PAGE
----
I read an article recently about Milwaukee’s 2011 ad campaign on the dangers of co-sleeping.  The campaign pictures show sleeping babies in a bed with a large butcher knife laying beside them.  It explains co-sleeping is just as dangerous.  Eye-opening – absolutely.  The hope is that it drives the message of the risk of co-sleeping home.  A scare tactic that may work on some but not all.

I understand why Milwaukee ran the campaign.  According to the city’s 2013 Fetal Infant Mortality Review Report of 1,000 babies born, 10 die before their first birthday with nearly 15 percent of deaths being sleep related. While it’s not a huge percentage or number, it is something to talk about.  There is a need to bring safe sleep awareness to the city, this we can agree on.  And while I’m impressed by the magnitude of their campaign and all their work on promoting a safer sleep environment there is one major thing in my opinion that is being left out.

As a sleep professional I am a huge advocate of safe sleep and the ABC’s of safe sleep.  Babies should always be placed on their backs, alone, and in their cribs.  I will always recommend room sharing over bed sharing with my parents.  I am a sleep educator but I am also a realist.  We can scare parents all we want as to the dangers of co-sleeping but parents are still going to choose to do it.  It could be for religious reasons or because it’s something they choose as their parenting philosophy, so instead of us just telling them not doing it, we need to educate parents on how to do it safely.

If a parent chooses to co-sleep it needs to be a committed decision made between both parents as it’s going to be a complete lifestyle change.  When parents are co-sleeping out of sheer desperation for sleep, what I call reactive co-sleeping, that is when things can become very dangerous.  Parents need a plan.  They need to know what will be involved in safely preparing their sleep environment for co-sleeping and everything needs to be implemented to the fullest extent before the baby is ever in bed with either parent.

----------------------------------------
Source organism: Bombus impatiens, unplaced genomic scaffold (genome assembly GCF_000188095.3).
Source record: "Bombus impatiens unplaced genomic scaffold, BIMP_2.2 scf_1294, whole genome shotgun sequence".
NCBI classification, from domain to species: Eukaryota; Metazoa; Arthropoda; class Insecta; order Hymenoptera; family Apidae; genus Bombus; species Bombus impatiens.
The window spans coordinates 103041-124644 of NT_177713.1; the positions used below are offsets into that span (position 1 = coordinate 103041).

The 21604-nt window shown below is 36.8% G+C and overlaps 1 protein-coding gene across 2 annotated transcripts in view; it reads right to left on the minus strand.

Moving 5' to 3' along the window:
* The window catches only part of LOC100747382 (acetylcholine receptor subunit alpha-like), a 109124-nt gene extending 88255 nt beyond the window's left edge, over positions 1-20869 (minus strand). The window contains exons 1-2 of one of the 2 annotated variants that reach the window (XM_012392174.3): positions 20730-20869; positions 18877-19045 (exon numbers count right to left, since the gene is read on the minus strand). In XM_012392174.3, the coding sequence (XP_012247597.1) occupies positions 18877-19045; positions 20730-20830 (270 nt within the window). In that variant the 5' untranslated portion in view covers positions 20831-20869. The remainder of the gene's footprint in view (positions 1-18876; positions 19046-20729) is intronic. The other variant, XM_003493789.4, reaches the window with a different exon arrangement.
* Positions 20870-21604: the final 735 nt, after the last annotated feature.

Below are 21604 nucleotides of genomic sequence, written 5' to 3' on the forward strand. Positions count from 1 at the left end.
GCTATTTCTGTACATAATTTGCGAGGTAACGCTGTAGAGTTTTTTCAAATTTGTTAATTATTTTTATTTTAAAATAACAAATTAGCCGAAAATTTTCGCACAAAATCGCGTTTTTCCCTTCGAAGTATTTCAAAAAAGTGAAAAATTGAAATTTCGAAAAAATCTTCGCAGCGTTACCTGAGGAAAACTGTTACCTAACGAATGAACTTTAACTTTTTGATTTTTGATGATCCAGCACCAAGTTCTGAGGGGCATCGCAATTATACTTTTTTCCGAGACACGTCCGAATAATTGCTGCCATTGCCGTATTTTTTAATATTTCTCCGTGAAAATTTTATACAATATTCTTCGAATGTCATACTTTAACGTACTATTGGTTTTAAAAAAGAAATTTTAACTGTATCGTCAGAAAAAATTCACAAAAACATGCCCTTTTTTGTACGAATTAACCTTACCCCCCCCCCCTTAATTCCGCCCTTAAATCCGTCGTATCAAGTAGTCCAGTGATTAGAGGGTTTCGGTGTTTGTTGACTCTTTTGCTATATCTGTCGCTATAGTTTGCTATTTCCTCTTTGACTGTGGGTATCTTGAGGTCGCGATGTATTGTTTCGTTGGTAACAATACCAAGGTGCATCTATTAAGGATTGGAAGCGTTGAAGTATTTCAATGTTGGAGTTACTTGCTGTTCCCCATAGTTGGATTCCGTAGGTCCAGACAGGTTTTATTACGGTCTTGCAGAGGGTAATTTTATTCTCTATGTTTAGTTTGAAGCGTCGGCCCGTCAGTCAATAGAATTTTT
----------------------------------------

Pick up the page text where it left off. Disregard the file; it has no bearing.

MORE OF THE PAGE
• Both parents need to agree to the plan of bed sharing and be comfortable with the decision.  The baby should be placed beside mom at the edge of the bed and there should be no one else in the bed.
  • To eliminate risks of falls and entrapment parents should move their mattress (the ideal size for co-sleeping is a firm king size mattress) on the floor in the middle of the room.  Absolutely no couch sleeping with mom or dad.
  • Eliminate all blankets, pillows, and stuffed animals.  Parents and child should be dressed accordingly to avoid having loose bedding or comforters.
  • Co-sleeping should only be considered with breastfed babies.
  • There should be no use of cigarettes, alcohol, drugs, or sedating medications.
  • Babies should always be placed on their back to sleep.
  • The risk of SIDS drops at 4 months of age and a better decision would be holding off on co-sleeping until then.

I stand behind the American Academy of Pediatrics and the Canadian Pediatric Society, and choose room sharing as the safer route but I also feel it’s my responsibility to educate parents on the safest steps of whichever sleep environment is chosen.  There is always a safer way of doing it and educating yourself is the first step. The city of Milwaukee has the best intentions at heart and they need to continue with their safe sleep campaign but they need to add ALL precautions parents can take that can possibly help reduce the risk, and that isn’t just eliminating it altogether.


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